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Presentation from ECREA’s Digital Media Revisited, Berlin, November 20-21

Title: Do you want to play? How making-sense of entertainment innovations relates to engaging with media products

Abstract: With the rise of digital media and advancement of the internet as a distribution medium, there are increasingly more media products being offered as sources of entertainment. The digital age of media has given us video games, computer games, massive multiplayer online role-playing games, virtual social games, and so forth. But how entertaining are these innovations in delivery systems seen compared to more traditional media, such as movies? In other words, how do people make sense of the innovations in entertainment as having entertainment value to them, and how does the perception of entertainment value relate to their engaging with that media product? This study primarily focuses on conceptualizations of virtual worlds and how they are becoming increasingly prevalent in modern media environments. This study investigates how media products that vary in their technological innovation are seen as being entertaining by using a quasi-experiment method under the aegis of Dervin’s Sense-Making Methodology (SMM). To do so, people with a variety of experiences engaged with four different media products: a motion picture; a video game; an MMOG (massive multiplayer online game); and an SVW (social virtual world). This presentation provides some of the first analysis of the data, where the experiences of the individuals were gathered in interviews and retold as narratives. These narratives demonstrate the complexity of their engaging with the media, and in doing so demonstrate the utility of this interpretivist approach for helping us compare engagings with a variety of media products, both “old” and “new”.

Posted in Conferences, Presentation, Workshops and Seminars.

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2 Responses

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  1. Mikala Hansbøl says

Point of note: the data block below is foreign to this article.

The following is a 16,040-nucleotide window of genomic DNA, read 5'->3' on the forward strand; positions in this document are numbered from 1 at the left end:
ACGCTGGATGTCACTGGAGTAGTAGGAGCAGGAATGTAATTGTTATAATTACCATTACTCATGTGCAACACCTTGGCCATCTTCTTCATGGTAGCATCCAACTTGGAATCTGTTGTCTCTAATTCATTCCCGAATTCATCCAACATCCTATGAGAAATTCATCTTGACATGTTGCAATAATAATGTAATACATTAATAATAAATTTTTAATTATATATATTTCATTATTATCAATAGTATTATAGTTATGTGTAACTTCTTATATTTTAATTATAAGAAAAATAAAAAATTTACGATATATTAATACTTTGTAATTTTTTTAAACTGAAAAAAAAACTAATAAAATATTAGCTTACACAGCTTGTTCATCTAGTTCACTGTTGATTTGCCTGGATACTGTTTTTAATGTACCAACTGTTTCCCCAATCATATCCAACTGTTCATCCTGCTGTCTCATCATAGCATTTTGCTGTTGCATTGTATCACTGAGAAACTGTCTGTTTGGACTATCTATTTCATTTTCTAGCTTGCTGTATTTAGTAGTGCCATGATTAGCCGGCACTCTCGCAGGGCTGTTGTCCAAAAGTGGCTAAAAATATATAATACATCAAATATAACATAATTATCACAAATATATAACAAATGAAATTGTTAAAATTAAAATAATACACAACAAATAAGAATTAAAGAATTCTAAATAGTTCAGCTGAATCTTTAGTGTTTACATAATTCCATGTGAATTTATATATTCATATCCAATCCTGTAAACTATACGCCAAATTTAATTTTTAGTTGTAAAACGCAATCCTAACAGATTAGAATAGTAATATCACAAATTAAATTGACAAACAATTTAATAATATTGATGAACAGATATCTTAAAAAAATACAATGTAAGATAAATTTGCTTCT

Hi Carrielynn,
    Thank you for making your interesting presentation available here. I really enjoyed reading your three illustrative stories. Within much research into and – not the least – marketing of media/technologies there has been a tendacy to overemphasize that media/technologies come with built-in structures, agencies and thus also potentials. It is great seeing that you are working to further develop methodologies that shed different light on both people’s actual engagements with media and the agencies of the media they are engaging with. I look forward to hearing more about your research results :-) . Enjoy your work.



    • carrie says

      Thanks, Mikala, you hit the topic on the nose there. I see my goal in life — as a researcher at least — to deconstruct this notion of technological determinism — and also sociocultural, psychographic, sociodemographic determinisms — when it comes to understanding the processes and outcomes of media engagings. I feel doing so is the best way to show the commonalities that exist between people, and across time and space. Perhaps if we stop focusing on “structures” as the determining force in how people act, with the media first, then we’ll stop seeing these structures and their categories of “mutual exclusion” as being prime facie in other areas of life as well.

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